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Remarks of the President and Prime Minister Pierre Elliott Trudeau of Canada Prior to Their Meetings in Ottawa

March 10, 1981

The Prime Minister. Canadians are simply delighted that you have come to visit us, and we're particularly pleased that in your first visit out of the United States you chose to visit our country.

Like Americans, Canadians are used to welcoming Americans. Last year, Mr. President, some 75 million border crossings were recorded between our two countries. That's about three times, more than three times, the entire population of Canada. So, Canadians know Americans, and Canadians like Americans. We like you because not only have we shared this continent together with our friends and neighbors, the Americans, with our friends and neighbors, the Mexicans, who have spanned this New World from one ocean to the other, but we also enjoy this neighborhood because we share the same values—individual liberty, justice, democratic values.

Mr. President, more than two centuries ago a great band of the brotherhood of man wrote the most revolutionary script since the New Testament. I'm talking of the American Constitution. And not content with that, they went on in the same sweet breath of humanity to write a Bill of Rights. Mr. President, those two documents, the words in there, the ideas in there, were heard around the world. Indeed, more than the shot fired at Lexington, it is these ideas and these values which have made America, the United States of America, the first great modern nation.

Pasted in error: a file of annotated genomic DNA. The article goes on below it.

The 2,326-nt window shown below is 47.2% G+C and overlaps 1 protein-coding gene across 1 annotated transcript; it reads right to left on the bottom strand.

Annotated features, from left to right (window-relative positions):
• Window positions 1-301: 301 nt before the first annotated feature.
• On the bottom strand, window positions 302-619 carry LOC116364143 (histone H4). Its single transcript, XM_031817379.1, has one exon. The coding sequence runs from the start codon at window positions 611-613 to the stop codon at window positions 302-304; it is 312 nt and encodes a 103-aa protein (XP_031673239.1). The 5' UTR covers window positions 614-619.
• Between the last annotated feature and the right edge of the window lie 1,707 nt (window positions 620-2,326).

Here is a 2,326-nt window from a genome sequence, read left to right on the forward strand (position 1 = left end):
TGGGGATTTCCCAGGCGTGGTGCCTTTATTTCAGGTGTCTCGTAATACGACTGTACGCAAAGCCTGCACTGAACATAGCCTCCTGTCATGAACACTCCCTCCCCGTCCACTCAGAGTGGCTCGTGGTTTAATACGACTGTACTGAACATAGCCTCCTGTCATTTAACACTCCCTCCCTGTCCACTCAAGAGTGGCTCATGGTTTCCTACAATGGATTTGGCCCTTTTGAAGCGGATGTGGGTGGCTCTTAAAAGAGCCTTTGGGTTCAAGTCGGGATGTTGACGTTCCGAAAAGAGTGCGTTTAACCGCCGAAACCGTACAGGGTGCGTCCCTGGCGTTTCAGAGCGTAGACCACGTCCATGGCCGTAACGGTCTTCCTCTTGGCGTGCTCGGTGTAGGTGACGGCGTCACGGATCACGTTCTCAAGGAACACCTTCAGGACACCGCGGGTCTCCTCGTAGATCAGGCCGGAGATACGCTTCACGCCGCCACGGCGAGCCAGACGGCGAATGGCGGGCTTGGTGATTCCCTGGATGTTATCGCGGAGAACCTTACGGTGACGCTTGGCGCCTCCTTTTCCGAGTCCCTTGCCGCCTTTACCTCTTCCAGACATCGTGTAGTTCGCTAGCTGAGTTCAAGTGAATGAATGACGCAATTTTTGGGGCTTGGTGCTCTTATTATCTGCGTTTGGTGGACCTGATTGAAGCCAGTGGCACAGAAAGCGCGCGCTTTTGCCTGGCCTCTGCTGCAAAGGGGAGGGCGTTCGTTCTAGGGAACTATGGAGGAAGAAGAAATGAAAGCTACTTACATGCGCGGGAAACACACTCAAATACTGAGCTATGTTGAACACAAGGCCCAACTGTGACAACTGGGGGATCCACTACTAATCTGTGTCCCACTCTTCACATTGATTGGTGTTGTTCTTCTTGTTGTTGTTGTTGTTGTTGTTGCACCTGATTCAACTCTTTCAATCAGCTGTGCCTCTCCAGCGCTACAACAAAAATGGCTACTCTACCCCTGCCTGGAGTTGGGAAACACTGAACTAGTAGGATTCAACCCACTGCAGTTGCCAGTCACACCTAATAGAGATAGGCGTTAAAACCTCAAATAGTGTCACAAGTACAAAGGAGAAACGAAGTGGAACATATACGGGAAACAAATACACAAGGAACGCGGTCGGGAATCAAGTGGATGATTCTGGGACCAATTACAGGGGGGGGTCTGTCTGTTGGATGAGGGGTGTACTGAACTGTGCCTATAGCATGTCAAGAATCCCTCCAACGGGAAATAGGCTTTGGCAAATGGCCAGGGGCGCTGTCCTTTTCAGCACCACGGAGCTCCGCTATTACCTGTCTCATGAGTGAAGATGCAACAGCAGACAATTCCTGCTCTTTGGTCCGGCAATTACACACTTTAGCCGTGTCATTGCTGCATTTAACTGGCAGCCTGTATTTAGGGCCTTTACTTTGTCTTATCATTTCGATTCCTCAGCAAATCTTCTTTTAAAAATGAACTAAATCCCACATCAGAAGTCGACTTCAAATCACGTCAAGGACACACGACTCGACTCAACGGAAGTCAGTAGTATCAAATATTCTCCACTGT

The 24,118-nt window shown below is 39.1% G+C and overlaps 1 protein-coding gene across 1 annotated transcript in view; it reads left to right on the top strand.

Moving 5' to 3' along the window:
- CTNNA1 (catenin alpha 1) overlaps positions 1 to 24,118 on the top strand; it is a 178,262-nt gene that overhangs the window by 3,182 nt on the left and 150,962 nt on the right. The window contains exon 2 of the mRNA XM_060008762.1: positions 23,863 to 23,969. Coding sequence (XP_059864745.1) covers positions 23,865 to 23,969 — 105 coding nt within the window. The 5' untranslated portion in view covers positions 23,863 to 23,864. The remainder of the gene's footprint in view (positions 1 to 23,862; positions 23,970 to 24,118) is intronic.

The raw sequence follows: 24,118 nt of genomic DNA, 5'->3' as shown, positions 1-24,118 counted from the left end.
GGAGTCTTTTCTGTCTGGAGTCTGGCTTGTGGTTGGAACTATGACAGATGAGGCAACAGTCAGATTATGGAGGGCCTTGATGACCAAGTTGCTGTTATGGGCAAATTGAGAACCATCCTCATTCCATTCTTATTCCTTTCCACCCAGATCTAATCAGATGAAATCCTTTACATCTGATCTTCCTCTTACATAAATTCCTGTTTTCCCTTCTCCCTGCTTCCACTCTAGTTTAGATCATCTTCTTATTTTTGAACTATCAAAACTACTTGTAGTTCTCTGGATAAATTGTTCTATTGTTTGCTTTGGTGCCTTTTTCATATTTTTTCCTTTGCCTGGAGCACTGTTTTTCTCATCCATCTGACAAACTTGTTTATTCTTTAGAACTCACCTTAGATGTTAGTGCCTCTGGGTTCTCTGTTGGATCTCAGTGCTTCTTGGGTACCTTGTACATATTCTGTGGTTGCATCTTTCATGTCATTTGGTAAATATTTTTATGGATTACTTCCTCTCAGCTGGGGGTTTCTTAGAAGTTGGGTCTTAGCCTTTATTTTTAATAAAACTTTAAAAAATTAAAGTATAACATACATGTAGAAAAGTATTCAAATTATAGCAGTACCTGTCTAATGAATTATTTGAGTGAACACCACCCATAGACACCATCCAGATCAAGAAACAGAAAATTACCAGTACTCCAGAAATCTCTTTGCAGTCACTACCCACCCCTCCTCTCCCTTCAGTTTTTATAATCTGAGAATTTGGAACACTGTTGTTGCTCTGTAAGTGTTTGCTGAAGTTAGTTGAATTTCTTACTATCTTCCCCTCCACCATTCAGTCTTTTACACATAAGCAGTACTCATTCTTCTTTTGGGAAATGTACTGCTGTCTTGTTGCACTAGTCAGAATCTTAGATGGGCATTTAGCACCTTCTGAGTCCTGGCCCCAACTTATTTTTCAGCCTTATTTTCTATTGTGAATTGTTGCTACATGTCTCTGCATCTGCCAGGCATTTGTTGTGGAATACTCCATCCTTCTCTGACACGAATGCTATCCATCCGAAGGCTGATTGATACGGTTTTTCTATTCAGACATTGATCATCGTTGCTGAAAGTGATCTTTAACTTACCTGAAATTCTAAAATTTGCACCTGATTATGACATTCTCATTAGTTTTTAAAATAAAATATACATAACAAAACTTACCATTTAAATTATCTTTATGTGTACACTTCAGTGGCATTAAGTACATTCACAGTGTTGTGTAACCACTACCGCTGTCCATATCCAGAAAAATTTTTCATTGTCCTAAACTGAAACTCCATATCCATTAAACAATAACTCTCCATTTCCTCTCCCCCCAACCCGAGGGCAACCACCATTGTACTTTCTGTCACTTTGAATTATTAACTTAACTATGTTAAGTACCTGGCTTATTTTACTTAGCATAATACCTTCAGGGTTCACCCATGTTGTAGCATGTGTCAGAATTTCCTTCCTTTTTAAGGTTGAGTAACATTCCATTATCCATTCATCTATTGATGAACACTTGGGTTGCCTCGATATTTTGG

And that is why, Mr. President, the winds of freedom which first began to blow in your country and which then spread all over the world make that Canada and Canadians. As you can see from these signs and as you can hear from some of these lonely voices, Canadians expect much of Americans. But more important, Canadians have faith in the Americans. We know that our long relationship has been based on more than neighborhood; it's been based on friendship and on a sharing of these values. That is why we are happy you have come to visit us, to exchange ideas with us, and to seek solutions to the problems that often develop between two great nations and two neighbors.